If you change a configuration file for a system service, it is usually necessary to stop and restart the service to make it read the new configuration. If you are reconfiguring the x server, it is often convenient to change from runlevel 5 to runlevel 3 to make testing easier and then switch back to runlevel 5 to re-enable the graphical login. If a service is improperly configured, it is easier to stop and restart it until you have it configured correctly than it is to reboot the entire machine.
The traditional way to manage a service (as root) is to call the service's /etc/init.d name on the command line with an appropriate keyword, such as start, status, or stop. For example, to start the Apache web server, call the /etc/init.d/apache2 script like this:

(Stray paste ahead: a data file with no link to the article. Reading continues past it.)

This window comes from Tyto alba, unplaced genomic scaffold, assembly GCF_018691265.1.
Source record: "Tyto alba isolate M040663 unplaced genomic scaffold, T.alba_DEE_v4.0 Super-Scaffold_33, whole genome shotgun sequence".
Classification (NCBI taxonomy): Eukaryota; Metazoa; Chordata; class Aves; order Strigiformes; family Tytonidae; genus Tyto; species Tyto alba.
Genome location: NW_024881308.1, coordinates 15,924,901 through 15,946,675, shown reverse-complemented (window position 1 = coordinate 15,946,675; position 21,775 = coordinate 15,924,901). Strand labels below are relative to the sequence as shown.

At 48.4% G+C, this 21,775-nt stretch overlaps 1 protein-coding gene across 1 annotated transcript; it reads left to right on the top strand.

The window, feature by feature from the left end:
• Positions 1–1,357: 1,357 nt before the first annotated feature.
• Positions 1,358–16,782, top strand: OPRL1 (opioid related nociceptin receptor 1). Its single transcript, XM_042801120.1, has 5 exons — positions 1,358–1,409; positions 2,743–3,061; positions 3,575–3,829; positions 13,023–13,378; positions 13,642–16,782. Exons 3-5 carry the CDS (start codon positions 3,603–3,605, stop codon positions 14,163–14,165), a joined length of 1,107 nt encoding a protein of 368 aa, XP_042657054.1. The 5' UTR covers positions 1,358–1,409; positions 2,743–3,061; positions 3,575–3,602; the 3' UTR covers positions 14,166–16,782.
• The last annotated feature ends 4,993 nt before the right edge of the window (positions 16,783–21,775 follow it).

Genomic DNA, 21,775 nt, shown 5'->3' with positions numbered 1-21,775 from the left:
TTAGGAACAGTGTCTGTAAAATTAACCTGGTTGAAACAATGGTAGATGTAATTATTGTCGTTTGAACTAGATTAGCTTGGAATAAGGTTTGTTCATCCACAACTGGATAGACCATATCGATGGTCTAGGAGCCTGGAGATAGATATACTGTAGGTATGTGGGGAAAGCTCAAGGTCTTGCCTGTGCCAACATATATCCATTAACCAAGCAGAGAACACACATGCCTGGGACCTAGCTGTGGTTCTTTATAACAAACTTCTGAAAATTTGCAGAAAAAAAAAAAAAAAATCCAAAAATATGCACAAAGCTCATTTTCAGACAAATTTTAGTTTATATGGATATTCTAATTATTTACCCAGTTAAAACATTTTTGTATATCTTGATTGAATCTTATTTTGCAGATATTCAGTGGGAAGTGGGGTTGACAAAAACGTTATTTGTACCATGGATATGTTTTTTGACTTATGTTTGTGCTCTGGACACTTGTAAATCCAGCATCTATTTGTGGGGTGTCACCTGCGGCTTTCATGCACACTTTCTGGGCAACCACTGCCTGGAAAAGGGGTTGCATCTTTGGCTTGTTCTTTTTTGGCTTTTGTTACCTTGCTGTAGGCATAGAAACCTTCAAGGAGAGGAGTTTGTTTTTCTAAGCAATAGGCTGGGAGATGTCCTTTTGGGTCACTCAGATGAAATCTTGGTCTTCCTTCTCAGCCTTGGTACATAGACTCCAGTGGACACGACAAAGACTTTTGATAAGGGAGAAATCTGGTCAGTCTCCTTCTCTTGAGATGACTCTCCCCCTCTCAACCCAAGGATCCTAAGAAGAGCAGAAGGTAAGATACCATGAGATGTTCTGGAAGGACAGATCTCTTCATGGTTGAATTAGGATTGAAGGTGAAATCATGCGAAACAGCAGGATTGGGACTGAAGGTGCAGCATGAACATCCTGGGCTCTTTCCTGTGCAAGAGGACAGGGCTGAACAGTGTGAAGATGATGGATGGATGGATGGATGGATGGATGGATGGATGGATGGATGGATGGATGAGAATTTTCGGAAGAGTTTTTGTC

sudo /etc/init.d/apache2 start
Starting apache 2.0 web server [ OK ]
The script will execute the proper program(s) and report the status of it. Stopping services is equally easy, using the stop keyword.
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